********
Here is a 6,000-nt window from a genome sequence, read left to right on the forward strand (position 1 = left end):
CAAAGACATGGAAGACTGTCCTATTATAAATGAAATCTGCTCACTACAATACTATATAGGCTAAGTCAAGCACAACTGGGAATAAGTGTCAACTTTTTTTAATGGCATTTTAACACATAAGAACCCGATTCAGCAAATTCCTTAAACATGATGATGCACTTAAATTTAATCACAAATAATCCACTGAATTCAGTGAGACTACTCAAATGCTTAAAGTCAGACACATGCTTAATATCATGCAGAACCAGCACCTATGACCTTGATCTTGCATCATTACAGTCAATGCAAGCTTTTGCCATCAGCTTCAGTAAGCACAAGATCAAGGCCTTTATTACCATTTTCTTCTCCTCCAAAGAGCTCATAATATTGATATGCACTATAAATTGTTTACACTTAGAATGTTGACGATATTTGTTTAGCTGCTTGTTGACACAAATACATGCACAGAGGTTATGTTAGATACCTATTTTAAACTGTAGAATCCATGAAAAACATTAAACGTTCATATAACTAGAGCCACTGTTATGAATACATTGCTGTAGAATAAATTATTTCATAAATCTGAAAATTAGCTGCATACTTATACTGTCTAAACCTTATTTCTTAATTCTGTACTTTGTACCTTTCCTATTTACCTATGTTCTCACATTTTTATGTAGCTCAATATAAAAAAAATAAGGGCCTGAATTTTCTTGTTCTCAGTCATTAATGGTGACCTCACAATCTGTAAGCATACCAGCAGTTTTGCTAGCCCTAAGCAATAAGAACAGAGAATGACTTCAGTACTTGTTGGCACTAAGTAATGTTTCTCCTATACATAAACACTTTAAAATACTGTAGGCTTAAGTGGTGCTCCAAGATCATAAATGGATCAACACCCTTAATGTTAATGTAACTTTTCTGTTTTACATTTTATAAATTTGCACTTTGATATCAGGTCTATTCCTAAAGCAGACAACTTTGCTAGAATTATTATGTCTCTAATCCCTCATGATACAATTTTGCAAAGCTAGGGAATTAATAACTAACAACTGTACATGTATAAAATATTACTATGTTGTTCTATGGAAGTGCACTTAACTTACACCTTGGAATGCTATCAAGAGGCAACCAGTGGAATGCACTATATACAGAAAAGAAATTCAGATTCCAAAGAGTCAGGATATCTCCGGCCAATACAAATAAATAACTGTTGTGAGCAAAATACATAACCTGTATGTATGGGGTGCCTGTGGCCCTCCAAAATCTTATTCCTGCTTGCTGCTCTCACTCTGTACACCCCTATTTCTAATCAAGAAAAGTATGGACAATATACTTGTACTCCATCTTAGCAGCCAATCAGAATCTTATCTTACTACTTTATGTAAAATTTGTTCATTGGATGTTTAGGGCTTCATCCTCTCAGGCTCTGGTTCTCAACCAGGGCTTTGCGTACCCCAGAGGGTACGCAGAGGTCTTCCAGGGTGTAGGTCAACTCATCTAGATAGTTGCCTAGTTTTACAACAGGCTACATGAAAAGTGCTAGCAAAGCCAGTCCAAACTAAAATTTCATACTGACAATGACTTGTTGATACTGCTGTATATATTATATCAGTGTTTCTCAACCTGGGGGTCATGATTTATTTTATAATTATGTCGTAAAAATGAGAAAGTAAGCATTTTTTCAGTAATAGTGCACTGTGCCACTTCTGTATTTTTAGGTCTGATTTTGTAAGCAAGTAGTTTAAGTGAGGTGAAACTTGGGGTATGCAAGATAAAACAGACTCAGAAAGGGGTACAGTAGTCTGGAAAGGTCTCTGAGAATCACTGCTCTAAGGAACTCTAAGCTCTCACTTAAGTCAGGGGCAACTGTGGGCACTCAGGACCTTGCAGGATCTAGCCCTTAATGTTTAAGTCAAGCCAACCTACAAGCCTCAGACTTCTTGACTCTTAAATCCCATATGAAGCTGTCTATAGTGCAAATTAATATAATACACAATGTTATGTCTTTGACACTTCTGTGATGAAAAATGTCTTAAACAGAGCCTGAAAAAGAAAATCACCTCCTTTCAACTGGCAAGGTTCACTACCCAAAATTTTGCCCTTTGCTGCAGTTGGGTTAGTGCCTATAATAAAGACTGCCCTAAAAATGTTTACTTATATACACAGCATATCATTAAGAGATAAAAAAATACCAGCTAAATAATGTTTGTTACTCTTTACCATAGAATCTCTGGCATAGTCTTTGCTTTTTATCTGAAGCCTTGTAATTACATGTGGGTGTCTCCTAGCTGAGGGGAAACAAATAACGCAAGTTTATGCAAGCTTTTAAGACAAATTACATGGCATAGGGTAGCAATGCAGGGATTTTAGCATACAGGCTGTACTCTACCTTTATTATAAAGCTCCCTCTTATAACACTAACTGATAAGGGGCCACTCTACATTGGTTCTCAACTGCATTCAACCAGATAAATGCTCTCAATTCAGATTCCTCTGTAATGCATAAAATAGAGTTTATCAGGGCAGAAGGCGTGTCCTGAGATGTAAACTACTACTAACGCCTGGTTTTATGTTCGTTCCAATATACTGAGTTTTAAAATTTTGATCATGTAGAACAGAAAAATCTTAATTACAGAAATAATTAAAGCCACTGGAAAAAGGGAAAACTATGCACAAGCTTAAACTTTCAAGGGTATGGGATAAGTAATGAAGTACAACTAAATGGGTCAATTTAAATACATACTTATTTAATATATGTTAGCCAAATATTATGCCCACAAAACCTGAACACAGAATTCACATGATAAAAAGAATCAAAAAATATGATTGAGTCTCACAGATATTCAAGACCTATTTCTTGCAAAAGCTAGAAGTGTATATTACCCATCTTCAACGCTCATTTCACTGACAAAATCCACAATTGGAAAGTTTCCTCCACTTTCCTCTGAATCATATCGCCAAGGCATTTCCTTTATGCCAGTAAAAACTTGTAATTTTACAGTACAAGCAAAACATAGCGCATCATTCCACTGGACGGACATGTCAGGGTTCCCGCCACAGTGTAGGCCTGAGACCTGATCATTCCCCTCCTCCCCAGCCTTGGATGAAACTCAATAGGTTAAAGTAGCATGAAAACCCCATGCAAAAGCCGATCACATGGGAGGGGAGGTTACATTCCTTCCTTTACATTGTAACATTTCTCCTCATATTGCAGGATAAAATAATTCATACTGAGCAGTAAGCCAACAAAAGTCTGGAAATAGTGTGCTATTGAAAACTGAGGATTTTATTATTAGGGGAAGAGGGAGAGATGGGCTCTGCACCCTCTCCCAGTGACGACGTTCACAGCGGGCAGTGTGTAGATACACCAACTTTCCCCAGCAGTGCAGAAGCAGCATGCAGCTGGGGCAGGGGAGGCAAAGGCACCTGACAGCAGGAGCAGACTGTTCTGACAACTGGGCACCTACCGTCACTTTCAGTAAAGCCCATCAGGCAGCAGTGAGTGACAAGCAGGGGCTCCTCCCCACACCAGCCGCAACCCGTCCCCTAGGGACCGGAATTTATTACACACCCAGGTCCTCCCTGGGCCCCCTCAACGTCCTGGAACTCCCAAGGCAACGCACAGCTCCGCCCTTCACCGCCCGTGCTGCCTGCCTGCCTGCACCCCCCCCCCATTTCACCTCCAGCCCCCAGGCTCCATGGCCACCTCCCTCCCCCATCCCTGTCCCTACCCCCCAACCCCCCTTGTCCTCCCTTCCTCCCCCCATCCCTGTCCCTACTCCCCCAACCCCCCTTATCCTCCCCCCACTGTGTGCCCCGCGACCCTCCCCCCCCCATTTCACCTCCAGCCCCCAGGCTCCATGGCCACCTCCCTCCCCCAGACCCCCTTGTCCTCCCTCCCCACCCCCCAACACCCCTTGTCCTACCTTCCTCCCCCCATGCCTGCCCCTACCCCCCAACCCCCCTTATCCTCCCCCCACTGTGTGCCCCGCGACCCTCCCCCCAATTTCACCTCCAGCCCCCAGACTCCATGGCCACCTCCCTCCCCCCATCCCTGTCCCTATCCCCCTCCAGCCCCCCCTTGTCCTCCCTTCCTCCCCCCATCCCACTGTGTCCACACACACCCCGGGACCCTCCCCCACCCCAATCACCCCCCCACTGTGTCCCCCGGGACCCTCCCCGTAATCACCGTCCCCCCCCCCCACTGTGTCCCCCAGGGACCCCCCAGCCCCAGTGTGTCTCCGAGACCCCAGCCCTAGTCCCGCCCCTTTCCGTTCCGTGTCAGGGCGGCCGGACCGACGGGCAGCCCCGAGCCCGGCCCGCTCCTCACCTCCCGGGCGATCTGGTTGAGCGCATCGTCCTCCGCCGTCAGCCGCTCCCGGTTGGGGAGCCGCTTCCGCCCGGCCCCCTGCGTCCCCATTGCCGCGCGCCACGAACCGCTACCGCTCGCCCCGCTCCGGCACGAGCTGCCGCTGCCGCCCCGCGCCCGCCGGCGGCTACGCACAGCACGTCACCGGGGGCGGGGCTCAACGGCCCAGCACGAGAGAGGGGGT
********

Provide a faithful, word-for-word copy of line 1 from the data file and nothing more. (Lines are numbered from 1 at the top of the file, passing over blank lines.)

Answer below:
Here is a 6,000-nt window from a genome sequence, read left to right on the forward strand (position 1 = left end):